The Court of Appeal dismissed the appeals. They noted that the application judge had stated "If a testator’s intent could be determined simply by third party affidavits, I would find, based primarily on Dr. Rondel’s affidavit, that the testator never intended to revoke the Spanish Will," then stressed the "if" and the "would" to point out that the application judge had not made a choice to not do so but instead had merely stated a hypothetical possibility for the purpose of illustrating his larger point that he was unable to do so. The Court concluded that the affidavits made Ms. Robinson's purpose clear: she had requested that her new will deal with "the entire residue of [her] estate" and had reviewed and approved the will before signing it.
Mr. Elgner's argument was that the Divorce Act gives right of appeal for all orders, interim and final, made under it, and that since the Divorce Act is federal legislation it therefore is paramount over Ontario's Courts of Justice Act, which requires leave to appeal from interlocutory orders of the Superior Court of Justice. The Divisional Court's first order followedKral v. Kral, wherein the Divisional Court had previously stated that according to the Divorce Act itself, appeals on Divorce Act orders were to follow the ordinary procedure governing appeals. The Divisional Court panel offered two opinions in concurring dissent: the majority, agreeing with the first order of the Court, and a second which stated that although he felt the panel was bound by Kral, that he had to express reservations about Kral's correctness, as he compared it to decisions in other provinces which had stated that in those provinces leave to appeal was not required for interim orders under the Divorce Act.
The Court of Appeal pointed out that Mr. Elgner's argument was based on s.21(1) of the Divorce Act ("an appeal lies to the appellate court from any judgment or order, whether final or interim, rendered or made by a court under this Act") but that he had failed to address s.21(6) ("Except as otherwise provided by this Act or the rules or regulations, an appeal under this section shall be asserted, heard and decided according to the ordinary procedure governing appeals to the appellate court from the court rendering the judgment or making the order being appealed"), which mandates that the appeal right granted by the Divorce Act must be asserted in accordance with a province's standard regulation of appeals (as the Court stated that a plain reading made clear). The Court also dismissed Mr. Elgner's argument that a right of appeal was a substantive right rather than a procedural one on the basis that a leave to appeal requirement for interim orders in divorces did not make a final determination on each party's rights and obligations: matters dealt with by an interim order would more properly be decided at trial, and therefore a leave to appeal requirement was not a substantive harm in this instance. Accordingly, the Court dismissed the appeal. Read-the-whole-case rating: 3. A bit dry, but this is a somewhat novel issue and the Court's disposition of it is likely to stand for some time.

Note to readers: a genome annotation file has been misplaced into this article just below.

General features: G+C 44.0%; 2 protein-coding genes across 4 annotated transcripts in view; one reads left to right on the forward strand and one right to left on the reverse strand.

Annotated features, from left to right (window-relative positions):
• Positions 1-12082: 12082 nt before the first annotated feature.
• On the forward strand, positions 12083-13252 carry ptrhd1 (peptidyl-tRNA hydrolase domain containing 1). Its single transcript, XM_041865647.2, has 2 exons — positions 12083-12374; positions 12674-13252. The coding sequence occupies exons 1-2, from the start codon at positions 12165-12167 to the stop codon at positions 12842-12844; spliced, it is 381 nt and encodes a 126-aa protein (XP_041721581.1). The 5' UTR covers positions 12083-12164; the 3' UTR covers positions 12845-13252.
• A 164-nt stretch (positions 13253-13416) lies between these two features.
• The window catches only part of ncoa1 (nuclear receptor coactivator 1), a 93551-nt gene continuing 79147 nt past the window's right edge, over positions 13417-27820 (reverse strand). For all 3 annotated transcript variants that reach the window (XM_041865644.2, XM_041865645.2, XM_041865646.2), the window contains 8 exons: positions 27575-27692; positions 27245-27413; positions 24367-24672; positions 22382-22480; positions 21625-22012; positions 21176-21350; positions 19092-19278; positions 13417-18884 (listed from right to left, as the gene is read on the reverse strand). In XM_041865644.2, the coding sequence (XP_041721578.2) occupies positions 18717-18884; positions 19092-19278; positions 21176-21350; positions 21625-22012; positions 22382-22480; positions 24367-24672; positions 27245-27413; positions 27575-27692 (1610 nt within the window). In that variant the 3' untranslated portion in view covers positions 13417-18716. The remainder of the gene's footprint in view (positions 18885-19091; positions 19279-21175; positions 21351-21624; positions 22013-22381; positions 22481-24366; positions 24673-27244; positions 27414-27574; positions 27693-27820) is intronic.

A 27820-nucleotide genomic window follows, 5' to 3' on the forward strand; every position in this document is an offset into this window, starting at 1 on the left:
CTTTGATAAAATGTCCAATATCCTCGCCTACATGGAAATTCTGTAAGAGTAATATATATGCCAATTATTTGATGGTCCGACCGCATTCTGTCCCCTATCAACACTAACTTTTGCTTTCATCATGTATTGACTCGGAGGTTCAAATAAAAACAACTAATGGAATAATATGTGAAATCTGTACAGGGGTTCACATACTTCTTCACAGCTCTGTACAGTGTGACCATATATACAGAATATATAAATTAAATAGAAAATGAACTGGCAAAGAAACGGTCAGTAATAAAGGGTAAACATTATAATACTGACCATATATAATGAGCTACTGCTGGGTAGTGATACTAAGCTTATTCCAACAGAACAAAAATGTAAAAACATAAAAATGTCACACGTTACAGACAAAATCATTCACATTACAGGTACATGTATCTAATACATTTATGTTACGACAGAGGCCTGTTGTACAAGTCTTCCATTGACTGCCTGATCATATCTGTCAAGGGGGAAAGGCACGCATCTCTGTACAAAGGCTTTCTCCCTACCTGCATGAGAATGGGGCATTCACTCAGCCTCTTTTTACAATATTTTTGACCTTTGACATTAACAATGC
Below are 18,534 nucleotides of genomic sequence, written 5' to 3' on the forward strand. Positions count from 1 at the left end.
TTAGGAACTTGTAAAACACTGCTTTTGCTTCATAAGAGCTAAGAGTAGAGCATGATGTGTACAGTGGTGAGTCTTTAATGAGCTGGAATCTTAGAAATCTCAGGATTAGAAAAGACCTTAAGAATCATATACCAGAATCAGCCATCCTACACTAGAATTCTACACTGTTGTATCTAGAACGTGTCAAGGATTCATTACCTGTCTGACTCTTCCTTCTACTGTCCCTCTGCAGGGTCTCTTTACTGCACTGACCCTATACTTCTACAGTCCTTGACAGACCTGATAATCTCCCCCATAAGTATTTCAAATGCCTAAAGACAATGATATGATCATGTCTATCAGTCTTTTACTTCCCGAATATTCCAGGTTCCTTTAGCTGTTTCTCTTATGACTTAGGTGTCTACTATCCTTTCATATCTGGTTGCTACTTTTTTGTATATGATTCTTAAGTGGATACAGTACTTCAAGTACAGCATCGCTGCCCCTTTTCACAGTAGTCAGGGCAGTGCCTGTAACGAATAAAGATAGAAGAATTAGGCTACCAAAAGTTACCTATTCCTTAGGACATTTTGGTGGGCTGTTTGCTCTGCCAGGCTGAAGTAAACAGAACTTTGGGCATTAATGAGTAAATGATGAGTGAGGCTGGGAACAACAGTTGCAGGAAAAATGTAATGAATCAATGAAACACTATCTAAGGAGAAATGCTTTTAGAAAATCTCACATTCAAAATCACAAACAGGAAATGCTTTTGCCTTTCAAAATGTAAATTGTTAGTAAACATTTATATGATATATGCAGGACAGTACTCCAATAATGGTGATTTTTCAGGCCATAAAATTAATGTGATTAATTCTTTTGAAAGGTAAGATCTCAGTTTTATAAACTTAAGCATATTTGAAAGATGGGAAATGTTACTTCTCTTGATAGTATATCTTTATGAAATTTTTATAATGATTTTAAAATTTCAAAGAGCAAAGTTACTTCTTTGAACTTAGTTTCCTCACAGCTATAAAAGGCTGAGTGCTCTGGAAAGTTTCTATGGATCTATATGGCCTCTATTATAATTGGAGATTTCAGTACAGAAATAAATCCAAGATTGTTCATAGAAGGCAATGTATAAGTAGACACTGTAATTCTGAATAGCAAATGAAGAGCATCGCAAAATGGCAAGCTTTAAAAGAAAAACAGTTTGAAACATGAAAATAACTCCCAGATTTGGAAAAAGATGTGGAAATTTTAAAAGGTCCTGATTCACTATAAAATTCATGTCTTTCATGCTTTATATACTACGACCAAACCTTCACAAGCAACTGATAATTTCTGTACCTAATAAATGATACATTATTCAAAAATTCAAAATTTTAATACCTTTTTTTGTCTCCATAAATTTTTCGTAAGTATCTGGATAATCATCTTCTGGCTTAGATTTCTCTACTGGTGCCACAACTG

Rasouli v.Sunnybrook Health Sciences Centre. Mr. Rasouli was represented by his wife as litigation guardian; he had been hospitalized at Sunnybrook for surgery to remove a brain tumour, but post-operative complications led to him developing bacterial meningitis, and the infection eventually caused severe brain damage, forcing him to be put on a ventilator and be fed through a tube in order to be kept alive. The appellants in this case were two doctors at Sunnybrook, who were responsible for Mr. Rasouli's treatment and care, and who - along with many other doctors - had concluded that he was in a permanent vegetative state. They had suggested to Ms. Rasouli's wife that they withdraw care and allow him to pass on; she refused in the hopes that he would recover. Due to this conflict, both the doctors and Ms. Rasouli's wife sought relief from the courts, she applying for orders to restrain the doctors and they cross-applying for declarations as to Mr. Rasouli's medical condition and that they did not require her condition to withhold care. The application judge found for Mr. Rasouli's wife.